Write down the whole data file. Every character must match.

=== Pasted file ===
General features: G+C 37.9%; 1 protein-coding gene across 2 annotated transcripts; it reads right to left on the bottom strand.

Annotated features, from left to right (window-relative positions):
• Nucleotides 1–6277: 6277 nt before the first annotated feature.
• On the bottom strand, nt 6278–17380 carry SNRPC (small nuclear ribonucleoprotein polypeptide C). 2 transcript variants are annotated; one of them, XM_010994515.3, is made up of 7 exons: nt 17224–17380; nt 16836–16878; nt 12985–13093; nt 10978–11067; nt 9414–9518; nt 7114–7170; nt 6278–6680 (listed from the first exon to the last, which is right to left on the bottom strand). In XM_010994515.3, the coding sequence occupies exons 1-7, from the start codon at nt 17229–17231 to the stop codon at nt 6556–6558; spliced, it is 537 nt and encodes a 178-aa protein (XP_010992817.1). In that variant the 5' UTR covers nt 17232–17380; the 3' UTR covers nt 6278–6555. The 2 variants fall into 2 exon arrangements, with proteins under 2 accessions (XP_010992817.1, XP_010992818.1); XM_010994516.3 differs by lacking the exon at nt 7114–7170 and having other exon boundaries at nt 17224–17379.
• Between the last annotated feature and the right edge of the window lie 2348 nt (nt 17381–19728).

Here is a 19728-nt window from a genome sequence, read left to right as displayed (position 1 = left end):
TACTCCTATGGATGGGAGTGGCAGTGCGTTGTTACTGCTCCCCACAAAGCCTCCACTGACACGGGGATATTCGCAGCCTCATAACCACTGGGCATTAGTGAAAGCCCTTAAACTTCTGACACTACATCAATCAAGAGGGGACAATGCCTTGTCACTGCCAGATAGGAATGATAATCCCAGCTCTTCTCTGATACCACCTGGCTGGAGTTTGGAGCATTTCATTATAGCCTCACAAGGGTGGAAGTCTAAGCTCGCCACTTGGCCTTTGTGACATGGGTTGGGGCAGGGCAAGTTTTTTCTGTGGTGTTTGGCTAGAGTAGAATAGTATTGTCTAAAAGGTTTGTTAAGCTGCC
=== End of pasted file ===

General features: G+C 37.9%; 1 protein-coding gene across 2 annotated transcripts; it reads right to left on the bottom strand.

Annotated features, from left to right (window-relative positions):
• Nucleotides 1–6277: 6277 nt before the first annotated feature.
• On the bottom strand, nt 6278–17380 carry SNRPC (small nuclear ribonucleoprotein polypeptide C). 2 transcript variants are annotated; one of them, XM_010994515.3, is made up of 7 exons: nt 17224–17380; nt 16836–16878; nt 12985–13093; nt 10978–11067; nt 9414–9518; nt 7114–7170; nt 6278–6680 (listed from the first exon to the last, which is right to left on the bottom strand). In XM_010994515.3, the coding sequence occupies exons 1-7, from the start codon at nt 17229–17231 to the stop codon at nt 6556–6558; spliced, it is 537 nt and encodes a 178-aa protein (XP_010992817.1). In that variant the 5' UTR covers nt 17232–17380; the 3' UTR covers nt 6278–6555. The 2 variants fall into 2 exon arrangements, with proteins under 2 accessions (XP_010992817.1, XP_010992818.1); XM_010994516.3 differs by lacking the exon at nt 7114–7170 and having other exon boundaries at nt 17224–17379.
• Between the last annotated feature and the right edge of the window lie 2348 nt (nt 17381–19728).

Here is a 19728-nt window from a genome sequence, read left to right as displayed (position 1 = left end):
TACTCCTATGGATGGGAGTGGCAGTGCGTTGTTACTGCTCCCCACAAAGCCTCCACTGACACGGGGATATTCGCAGCCTCATAACCACTGGGCATTAGTGAAAGCCCTTAAACTTCTGACACTACATCAATCAAGAGGGGACAATGCCTTGTCACTGCCAGATAGGAATGATAATCCCAGCTCTTCTCTGATACCACCTGGCTGGAGTTTGGAGCATTTCATTATAGCCTCACAAGGGTGGAAGTCTAAGCTCGCCACTTGGCCTTTGTGACATGGGTTGGGGCAGGGCAAGTTTTTTCTGTGGTGTTTGGCTAGAGTAGAATAGTATTGTCTAAAAGGTTTGTTAAGCTGCC